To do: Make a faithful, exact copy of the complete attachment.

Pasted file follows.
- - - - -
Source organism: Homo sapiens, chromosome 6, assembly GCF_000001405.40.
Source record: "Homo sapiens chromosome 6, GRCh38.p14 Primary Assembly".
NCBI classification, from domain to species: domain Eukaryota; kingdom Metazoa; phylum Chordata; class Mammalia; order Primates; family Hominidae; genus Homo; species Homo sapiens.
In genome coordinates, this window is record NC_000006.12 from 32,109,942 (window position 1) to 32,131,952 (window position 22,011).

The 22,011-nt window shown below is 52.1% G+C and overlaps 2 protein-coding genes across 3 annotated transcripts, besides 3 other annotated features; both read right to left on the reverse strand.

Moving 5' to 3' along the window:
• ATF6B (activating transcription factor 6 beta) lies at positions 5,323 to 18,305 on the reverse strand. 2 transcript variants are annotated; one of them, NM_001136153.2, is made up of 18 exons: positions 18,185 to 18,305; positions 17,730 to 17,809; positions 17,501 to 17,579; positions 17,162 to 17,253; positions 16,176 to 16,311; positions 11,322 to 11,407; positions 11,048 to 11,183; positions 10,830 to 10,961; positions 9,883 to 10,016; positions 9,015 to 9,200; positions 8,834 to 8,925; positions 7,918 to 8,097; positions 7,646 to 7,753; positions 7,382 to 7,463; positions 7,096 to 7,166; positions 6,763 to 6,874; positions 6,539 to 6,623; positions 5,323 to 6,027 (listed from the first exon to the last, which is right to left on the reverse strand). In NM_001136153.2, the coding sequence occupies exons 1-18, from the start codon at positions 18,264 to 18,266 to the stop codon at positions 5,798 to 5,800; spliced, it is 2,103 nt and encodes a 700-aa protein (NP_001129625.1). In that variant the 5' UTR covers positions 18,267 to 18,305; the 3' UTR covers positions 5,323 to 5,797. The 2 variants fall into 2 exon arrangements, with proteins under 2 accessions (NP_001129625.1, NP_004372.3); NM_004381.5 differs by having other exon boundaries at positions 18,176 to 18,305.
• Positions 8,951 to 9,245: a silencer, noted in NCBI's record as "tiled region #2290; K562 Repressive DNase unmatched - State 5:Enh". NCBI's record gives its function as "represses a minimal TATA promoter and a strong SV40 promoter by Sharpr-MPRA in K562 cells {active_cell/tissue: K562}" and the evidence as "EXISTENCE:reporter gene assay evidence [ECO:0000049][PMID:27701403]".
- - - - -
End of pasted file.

Source organism: Homo sapiens, chromosome 6, assembly GCF_000001405.40.
Source record: "Homo sapiens chromosome 6, GRCh38.p14 Primary Assembly".
NCBI classification, from domain to species: domain Eukaryota; kingdom Metazoa; phylum Chordata; class Mammalia; order Primates; family Hominidae; genus Homo; species Homo sapiens.
In genome coordinates, this window is record NC_000006.12 from 32,109,942 (window position 1) to 32,131,952 (window position 22,011).

The 22,011-nt window shown below is 52.1% G+C and overlaps 2 protein-coding genes across 3 annotated transcripts, besides 3 other annotated features; both read right to left on the reverse strand.

Moving 5' to 3' along the window:
• ATF6B (activating transcription factor 6 beta) lies at positions 5,323 to 18,305 on the reverse strand. 2 transcript variants are annotated; one of them, NM_001136153.2, is made up of 18 exons: positions 18,185 to 18,305; positions 17,730 to 17,809; positions 17,501 to 17,579; positions 17,162 to 17,253; positions 16,176 to 16,311; positions 11,322 to 11,407; positions 11,048 to 11,183; positions 10,830 to 10,961; positions 9,883 to 10,016; positions 9,015 to 9,200; positions 8,834 to 8,925; positions 7,918 to 8,097; positions 7,646 to 7,753; positions 7,382 to 7,463; positions 7,096 to 7,166; positions 6,763 to 6,874; positions 6,539 to 6,623; positions 5,323 to 6,027 (listed from the first exon to the last, which is right to left on the reverse strand). In NM_001136153.2, the coding sequence occupies exons 1-18, from the start codon at positions 18,264 to 18,266 to the stop codon at positions 5,798 to 5,800; spliced, it is 2,103 nt and encodes a 700-aa protein (NP_001129625.1). In that variant the 5' UTR covers positions 18,267 to 18,305; the 3' UTR covers positions 5,323 to 5,797. The 2 variants fall into 2 exon arrangements, with proteins under 2 accessions (NP_001129625.1, NP_004372.3); NM_004381.5 differs by having other exon boundaries at positions 18,176 to 18,305.
• Positions 8,951 to 9,245: a silencer, noted in NCBI's record as "tiled region #2290; K562 Repressive DNase unmatched - State 5:Enh". NCBI's record gives its function as "represses a minimal TATA promoter and a strong SV40 promoter by Sharpr-MPRA in K562 cells {active_cell/tissue: K562}" and the evidence as "EXISTENCE:reporter gene assay evidence [ECO:0000049][PMID:27701403]".